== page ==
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This summer I lived in my friends’ garage. It was both better and more awkward than it probably sounds. (For an explanation of our living situation and other details, you can read my friend Becky’s account of our summer here).

We met them twice before they invited us to move in. We had enough money to rent an apartment, but with our immigration status and our next missionary assignment so uncertain, we didn’t want to be locked in to a lease. Mostly, we were without roots and looking for a reason to be somewhere while we waited. There were several doors that looked like they were about to open, but none opened at that moment when we needed housing.

Accepting the Sells’ invitation felt risky. From the little we knew of them, we liked them. Having lost a lot of friends on this adventure, we didn’t want to strain another friendship to the breaking point before it even started.

We’d lived in community before. We’ve been on the giving and receiving end of long-term hospitality, so we knew what it would cost all of us to do life together.

Most of my hesitation was personal. I’ve been forced to leave a lot of places that were home to me, sometimes at a moment’s notice, sometimes without knowing if we were coming back. So the idea of home is extremely loaded.

Not wanting to wade into those murky waters with strangers, it seemed safer to say, “Thank you, but we can’t accept such a generous offer”. We said that to some dear friends who had also offered their home as a temporary landing spot. After lots of prayer Erik felt compelled to take the Sells up on it. Since he rarely expresses a strong opinion, his insistence overruled my objections.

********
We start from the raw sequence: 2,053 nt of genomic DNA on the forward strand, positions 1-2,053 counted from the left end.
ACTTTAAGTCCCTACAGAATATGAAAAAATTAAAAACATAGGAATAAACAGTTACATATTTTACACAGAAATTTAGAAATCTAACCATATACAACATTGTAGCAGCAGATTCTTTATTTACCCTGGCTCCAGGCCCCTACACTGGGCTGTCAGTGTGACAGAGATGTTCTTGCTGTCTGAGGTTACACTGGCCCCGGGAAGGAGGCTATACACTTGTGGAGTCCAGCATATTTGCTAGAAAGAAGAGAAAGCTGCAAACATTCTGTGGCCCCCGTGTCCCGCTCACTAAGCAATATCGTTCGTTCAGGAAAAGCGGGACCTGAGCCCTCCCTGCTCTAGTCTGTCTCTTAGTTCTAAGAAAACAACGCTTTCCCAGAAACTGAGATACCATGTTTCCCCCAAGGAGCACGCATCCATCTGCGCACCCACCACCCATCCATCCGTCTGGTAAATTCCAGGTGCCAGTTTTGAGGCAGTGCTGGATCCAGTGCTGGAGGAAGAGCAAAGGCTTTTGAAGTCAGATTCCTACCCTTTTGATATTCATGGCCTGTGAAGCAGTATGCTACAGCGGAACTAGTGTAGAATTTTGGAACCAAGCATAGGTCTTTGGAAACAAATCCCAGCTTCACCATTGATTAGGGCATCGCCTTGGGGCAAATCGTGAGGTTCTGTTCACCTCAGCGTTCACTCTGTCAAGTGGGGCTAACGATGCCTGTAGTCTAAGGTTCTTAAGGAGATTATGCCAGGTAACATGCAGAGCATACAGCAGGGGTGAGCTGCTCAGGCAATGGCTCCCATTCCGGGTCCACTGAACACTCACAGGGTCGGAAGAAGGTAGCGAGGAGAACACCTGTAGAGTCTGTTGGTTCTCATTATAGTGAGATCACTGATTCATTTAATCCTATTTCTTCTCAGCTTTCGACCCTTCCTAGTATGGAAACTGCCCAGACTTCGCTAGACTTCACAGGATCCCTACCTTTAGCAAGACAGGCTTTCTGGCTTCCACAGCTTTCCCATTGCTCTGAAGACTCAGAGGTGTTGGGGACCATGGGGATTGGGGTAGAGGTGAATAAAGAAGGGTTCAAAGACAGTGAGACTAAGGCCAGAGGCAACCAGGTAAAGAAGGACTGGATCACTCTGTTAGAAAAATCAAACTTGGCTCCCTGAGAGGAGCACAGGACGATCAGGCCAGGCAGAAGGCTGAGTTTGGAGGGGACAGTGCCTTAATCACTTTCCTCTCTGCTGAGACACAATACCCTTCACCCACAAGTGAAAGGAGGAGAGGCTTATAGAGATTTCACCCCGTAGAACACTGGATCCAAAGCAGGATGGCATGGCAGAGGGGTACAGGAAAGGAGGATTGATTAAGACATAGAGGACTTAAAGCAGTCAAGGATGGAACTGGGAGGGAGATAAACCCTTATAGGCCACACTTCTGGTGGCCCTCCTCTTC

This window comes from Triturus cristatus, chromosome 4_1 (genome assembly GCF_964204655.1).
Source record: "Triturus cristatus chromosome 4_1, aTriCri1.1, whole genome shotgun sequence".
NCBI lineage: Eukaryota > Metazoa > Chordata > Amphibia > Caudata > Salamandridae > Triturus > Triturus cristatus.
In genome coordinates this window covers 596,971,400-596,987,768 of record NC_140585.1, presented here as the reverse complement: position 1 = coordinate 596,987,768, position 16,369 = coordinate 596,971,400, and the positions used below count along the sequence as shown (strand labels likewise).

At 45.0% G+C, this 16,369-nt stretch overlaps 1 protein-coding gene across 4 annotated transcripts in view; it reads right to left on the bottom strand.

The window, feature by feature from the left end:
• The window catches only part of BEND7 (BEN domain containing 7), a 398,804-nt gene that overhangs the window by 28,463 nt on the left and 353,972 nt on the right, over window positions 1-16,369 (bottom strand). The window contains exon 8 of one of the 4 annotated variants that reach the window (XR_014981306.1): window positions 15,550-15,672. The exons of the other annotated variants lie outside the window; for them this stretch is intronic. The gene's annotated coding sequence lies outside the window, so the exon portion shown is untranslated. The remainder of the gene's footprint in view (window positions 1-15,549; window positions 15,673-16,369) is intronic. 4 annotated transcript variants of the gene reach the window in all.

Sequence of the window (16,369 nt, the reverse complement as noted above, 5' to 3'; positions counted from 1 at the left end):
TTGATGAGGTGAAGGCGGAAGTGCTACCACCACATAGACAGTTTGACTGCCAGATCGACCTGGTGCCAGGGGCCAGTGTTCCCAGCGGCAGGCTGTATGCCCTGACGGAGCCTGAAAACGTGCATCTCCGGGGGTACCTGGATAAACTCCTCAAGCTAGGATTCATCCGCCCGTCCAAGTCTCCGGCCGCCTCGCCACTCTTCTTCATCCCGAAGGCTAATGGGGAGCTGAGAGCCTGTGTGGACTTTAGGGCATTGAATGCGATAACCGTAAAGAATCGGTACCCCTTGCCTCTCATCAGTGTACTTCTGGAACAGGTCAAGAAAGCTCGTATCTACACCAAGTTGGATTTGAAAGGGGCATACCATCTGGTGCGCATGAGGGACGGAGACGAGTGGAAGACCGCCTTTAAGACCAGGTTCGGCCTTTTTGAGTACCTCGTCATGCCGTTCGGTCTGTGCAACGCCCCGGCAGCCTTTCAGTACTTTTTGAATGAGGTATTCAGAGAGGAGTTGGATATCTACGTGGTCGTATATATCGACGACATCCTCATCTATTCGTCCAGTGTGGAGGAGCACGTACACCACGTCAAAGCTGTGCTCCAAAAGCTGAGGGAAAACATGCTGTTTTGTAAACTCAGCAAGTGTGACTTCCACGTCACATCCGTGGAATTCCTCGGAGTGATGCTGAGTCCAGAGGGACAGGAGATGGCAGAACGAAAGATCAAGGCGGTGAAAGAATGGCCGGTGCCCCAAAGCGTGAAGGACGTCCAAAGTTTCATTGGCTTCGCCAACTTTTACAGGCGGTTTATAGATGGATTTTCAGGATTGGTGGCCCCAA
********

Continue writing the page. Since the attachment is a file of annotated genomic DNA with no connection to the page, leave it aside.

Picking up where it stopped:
For years, I had prayed to be like the woman who told Elisha she didn’t need anything, because she had a home among her own people. Watching the sunrise on one of our first mornings at the Sell farm, I sensed God saying, “This is your home, and these are your people.” It was bittersweet. Even then, we knew we couldn’t stay there.

So we began our experiment in community feeling especially vulnerable. All the wounds from the last few years had just been freshly opened. We’d moved 22 times in two years. Now we weren’t just adjusting to a new place, we were adjusting to a new lifestyle. They had rules and routines, their life as a family was structured in a way that made sense for them. They were extremely flexible and didn’t try to impose anything on us. But we were all co-parenting each others’ children, and all the kids (their four and our five) needed consistency.

Every part of all of our lives was suddenly subject to scrutiny, not because we were judging each other, but because we needed to understand in order to better cooperate. Why did we do this that way, at that time of day? Why did we expect this of our children, and not that? Why did Erik fill this role on our marriage while I filled that role?id Erik fill this role on our marriage while I filled that role?img_2059It was an intricate dance with thirteen dancers, all improvising, trying not to step on each others’ toes. Sometimes the house hummed like a well-oiled machine. Sometimes the tension was thick until we found a way to slice through it with laughter. It was hard to feel misunderstood and watch our kids grapple with feeling misunderstood. We also hurt for their kids who struggled with their loss of privacy and felt they weren’t being respected. We hurt for Andy and Becky who were navigating difficult life decisions and stressful job changes.